I did not know that Frida had been given her first major posthumous exhibit in White Chapel Gallery in London in 1982. Nor did I know that Madonna, one of my contemporary pop culture idols of the 80s, with her fingerless gloves, denim and lace, her anti-Puritanism, her irreligiousness, sensuality, physicality, nonconformity, and yes, materialism. Who, upon finding Frida, spent millions of dollars snapping up quite a few of the 143 paintings that Frida completed, 55 of them self-portraits. Who self-penned an essay published in Harpers’ Bazaar in which she revealed that Frida Kahlo’s facial hair had helped her to survive her self-described weirdness, her friendlessness, and specifically her early years in New York City when instead of instant fame and fortune, she was greeted with armed robbery, rape, and apartment break-ins.
Madonna wrote that when she was playing the victim and wondering if it was all worth it, she pulled herself together and looked at a postcard of Frida Kahlo taped to her wall, black mustached, and that consoled her.
“Because she was an artist who didn’t care what people thought. She was daring. People gave her a hard time. Life gave her a hard time. If she could do it so could I.”
Madonna may well have been the original Frida fangirl (a term first coined in 1934 — meaning a girl or woman who is an extremely or overly enthusiastic fan of someone or something) in no small way the instigator for the full tilt Fridamania of the 1990s. This communist/beat/punk/hippie carefully self–created woman, in every sense a radical, spawned what one writer has described as a female Che Guevera cottage industry or even cult (not for her art on canvas so much but for “the art of her being”).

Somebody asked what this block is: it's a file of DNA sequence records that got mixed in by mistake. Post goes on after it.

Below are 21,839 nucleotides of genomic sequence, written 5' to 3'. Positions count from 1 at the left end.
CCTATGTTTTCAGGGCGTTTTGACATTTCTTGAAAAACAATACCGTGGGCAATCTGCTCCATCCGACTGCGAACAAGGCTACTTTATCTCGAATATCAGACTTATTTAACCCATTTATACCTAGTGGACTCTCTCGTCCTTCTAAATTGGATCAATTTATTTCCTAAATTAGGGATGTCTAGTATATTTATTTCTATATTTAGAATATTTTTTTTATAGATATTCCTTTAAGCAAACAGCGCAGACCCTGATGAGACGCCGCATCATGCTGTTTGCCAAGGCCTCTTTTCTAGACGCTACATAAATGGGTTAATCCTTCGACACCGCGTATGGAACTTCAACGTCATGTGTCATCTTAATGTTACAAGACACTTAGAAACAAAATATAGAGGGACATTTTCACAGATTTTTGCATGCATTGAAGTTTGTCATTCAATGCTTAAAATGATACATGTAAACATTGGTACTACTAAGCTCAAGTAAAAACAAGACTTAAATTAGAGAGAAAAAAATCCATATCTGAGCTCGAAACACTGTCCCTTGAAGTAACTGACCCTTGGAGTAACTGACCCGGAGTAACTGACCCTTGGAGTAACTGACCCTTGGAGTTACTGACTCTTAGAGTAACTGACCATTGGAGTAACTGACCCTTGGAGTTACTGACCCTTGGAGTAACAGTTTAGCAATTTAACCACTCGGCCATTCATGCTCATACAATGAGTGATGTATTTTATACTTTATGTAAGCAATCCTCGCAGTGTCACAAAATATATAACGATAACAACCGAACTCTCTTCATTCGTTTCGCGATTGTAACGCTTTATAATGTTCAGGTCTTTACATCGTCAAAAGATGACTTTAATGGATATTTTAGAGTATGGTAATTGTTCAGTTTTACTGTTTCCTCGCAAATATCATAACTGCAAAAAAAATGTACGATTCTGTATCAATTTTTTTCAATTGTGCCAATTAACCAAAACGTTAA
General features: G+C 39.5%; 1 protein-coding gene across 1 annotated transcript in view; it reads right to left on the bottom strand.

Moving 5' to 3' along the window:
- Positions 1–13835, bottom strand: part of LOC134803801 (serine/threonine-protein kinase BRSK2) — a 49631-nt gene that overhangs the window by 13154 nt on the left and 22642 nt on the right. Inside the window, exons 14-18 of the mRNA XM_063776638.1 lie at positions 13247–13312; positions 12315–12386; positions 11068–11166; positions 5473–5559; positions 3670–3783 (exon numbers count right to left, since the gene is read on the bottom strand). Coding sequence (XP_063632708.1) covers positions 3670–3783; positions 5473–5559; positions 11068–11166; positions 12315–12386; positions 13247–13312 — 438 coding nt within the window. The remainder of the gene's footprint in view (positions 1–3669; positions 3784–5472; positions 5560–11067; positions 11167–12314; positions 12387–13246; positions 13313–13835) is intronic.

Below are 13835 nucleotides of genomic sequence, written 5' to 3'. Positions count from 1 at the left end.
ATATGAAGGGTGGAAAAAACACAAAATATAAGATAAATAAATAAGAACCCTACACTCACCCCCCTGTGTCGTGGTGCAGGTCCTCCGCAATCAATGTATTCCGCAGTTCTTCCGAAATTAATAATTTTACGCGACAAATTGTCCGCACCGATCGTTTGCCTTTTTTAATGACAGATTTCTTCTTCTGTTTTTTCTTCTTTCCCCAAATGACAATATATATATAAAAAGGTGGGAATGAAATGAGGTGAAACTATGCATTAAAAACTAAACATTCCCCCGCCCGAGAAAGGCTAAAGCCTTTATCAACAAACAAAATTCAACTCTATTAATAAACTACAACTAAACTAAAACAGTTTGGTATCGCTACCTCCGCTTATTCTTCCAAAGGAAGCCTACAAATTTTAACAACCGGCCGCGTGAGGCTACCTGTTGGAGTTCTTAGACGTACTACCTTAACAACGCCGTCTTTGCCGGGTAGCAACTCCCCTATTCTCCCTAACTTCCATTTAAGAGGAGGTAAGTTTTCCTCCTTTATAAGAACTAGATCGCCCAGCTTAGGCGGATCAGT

Which included Frida look-a-like contests, operas, plays, novels, a cook book, and the nearly 500 page biography by art historian Hayden Herrera, and the English language movie Frida based on it which debuted at the Cannes Film Festival in 2002.
Which is where I finally came into the world of Frida and began both a spiritual/intellectual/creative pilgrimage and an unapologetic feminist fandom of my own.
I went to see Frida as I would have every major movie, especially those with Oscar nominations (six, including best female actor for Salma Hayek’s portrayal of Frida). She didn’t win, losing to Halle Berry in Mobster’s Ball — the first black actress to win this award. I don’t remember being very invested in whether Frida won or lost (as a movie), but I do remember vividly the first scene with its glimpse of a recreated Casa Azul, the decaying Frida being lifted in her own four-poster bed through the courtyard, declaring she was not yet a corpse and would rebelliously attend her first and only solo gallery showing in Mexico, no matter what it took.
Her transformation from uniformed, Frenchified school girl to a norm-challenging, brilliantly colored reflection of indigenous native female culture and power.
The flashback bus accident scene — gold glitter flying in slow motion — in a moment changing her life forever from one, following a polio bout, that had a chance of physical robustness, to one bound up in debility.